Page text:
We tested a new keyboard recently, and as it slid under my fingers and I typed on it, I recoiled at how hollow, cheap and generally budget the board felt. Then, I realised that I had just been spoiled by my first-ever custom board which I had made just a few weeks earlier.
Building your own keyboard spoils every other board for you
While most other custom mechanical keyboards are certainly passable, there is an undeniable connection you get with something that you build yourself. Much like how you would assemble your own PC, a custom keyboard is unique to everything that you want, from size to function and price. It’s possible to build one for a competitive price, thanks to brands such as AKKO and Ajazz. The rabbit hole for keyboards goes quite deep, but it can be simplified into knowing what barebones kit you want, which should house all of the key features that you might want. This dictates the form factor of the board, the type of hot-swappable pins it has, how the PCB is mounted to the plate, and more. Some kits even come with gasket mounts and foam included. Others might lack these premium features, opening the gateway to custom modding. I’ve chronicled my own journey into the custom keyboard modding world below, with exactly what I got to make my keyboard really my own.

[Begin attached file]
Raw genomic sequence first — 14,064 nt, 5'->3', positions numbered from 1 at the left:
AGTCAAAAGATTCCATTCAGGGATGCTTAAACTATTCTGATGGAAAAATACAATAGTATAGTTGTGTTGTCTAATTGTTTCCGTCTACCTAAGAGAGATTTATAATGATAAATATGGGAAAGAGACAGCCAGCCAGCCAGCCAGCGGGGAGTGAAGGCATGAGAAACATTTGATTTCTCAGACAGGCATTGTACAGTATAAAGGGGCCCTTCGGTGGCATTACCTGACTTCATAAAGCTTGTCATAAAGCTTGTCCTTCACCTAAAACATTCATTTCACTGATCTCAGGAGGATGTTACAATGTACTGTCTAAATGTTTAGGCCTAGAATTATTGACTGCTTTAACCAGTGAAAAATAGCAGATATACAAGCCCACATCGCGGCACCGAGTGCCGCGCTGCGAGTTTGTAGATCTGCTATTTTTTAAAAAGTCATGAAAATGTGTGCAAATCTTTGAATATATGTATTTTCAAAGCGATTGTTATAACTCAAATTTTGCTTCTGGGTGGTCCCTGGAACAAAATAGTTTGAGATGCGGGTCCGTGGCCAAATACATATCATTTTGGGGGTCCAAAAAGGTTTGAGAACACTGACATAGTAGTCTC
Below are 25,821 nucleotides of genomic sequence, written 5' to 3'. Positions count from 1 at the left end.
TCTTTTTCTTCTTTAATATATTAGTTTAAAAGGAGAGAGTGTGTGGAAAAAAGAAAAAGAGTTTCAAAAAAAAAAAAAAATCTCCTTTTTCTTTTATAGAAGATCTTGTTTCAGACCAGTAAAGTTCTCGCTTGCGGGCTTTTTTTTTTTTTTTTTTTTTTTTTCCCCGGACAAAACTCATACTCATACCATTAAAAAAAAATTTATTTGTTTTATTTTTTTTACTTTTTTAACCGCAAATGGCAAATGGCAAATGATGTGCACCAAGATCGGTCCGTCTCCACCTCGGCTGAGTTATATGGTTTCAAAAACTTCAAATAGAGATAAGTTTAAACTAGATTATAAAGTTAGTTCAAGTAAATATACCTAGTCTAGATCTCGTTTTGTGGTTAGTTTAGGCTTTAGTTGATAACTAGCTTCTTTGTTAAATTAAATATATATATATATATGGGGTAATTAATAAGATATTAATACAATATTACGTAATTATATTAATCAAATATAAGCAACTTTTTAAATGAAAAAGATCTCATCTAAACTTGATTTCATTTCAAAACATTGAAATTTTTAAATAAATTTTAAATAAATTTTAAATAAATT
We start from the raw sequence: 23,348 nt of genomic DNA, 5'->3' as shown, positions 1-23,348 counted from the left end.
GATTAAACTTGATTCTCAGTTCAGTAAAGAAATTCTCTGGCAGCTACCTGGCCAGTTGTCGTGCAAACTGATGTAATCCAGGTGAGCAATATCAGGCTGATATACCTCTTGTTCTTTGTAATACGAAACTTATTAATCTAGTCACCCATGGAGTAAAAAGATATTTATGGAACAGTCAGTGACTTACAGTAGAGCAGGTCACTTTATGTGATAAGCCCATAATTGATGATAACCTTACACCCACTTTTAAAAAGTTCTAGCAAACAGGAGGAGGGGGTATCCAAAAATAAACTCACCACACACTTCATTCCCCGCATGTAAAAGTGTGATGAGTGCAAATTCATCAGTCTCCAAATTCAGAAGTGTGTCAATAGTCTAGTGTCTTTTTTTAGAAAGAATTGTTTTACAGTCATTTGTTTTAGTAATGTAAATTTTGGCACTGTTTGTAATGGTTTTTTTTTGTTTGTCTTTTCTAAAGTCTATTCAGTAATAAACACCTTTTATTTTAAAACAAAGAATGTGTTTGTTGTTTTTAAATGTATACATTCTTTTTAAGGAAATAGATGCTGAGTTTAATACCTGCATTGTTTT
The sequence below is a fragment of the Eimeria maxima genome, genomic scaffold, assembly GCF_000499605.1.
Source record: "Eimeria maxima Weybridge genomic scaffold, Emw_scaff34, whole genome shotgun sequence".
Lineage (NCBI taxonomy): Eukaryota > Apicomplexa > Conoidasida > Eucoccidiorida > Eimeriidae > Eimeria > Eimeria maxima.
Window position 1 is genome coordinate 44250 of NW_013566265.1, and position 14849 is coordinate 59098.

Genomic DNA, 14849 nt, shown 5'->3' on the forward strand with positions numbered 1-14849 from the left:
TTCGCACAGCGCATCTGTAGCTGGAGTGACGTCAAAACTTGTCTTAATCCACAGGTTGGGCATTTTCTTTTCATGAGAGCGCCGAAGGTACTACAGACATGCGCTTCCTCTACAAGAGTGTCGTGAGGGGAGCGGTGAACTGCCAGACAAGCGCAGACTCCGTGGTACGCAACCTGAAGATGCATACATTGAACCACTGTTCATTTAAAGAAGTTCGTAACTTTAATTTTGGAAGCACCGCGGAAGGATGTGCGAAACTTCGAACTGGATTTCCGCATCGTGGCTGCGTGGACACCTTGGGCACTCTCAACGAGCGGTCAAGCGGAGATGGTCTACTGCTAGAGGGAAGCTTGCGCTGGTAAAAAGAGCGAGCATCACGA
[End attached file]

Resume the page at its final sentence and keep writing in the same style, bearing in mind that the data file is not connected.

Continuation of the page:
Personally, I opted for the Keychron Q1, which also housed a rotary knob. The board itself came with all of the gasket mountings that you might need, in addition to improvements such as silicon between the top and bottom shell, which originally started out as a community modification, and eventually came to later versions of the board itself. This is a microcosm of how bigger manufacturers can take notes from the custom keyboard playbook to make their own boards.
Armed with the Q1 kit, which was a great place to begin my custom keyboard journey, next I needed switches. I was an advocate of ‘blue’ clicky switches for a very long time as someone who spends lots of time typing professionally on a keyboard. The Cherry MX Blue was my go-to, in addition to the Razer Green that I used in the office, which was on the Razer Huntsman Mini. I had tried out Reds, and while linear switches were great, I needed something with a little bit of kick that I can feel in order to enhance my own typing accuracy. However, a clicky switch is seen as somewhat of a faux-pas in the keyboard community, it’s a bit like mixing Nike and Adidas in one outfit. However, Cherry’s iconic ‘tactile’ MX Brown wasn’t giving me enough feedback and just felt like a scratchy Cherry MX Red.
Luckily, with the community exploding and manufacturers making their own switches, I searched for an alternative. I looked at the incredibly popular Holy Panda switch, which seemed extremely expensive, in addition to the Gazzew Boba U4T, which was also immensely popular, and happened to be sold out. So, I looked out for discount brands that have been reviewed well. Armed with an Amazon voucher in one hand, and force graphs in another, I settled for the Epomaker Ajazz Diced Fruit Kiwi. For the uninitiated, that sounds like gibberish, but Kiwi-type switches have a pronounced tactile bump, in addition to being slightly heavier to actuate than a Cherry MX Brown. Pre-lubed and in some lovely packaging, I was immediately happy with my choice, which didn’t break the bank, as so many ‘designer’ keyboard switches tend to do.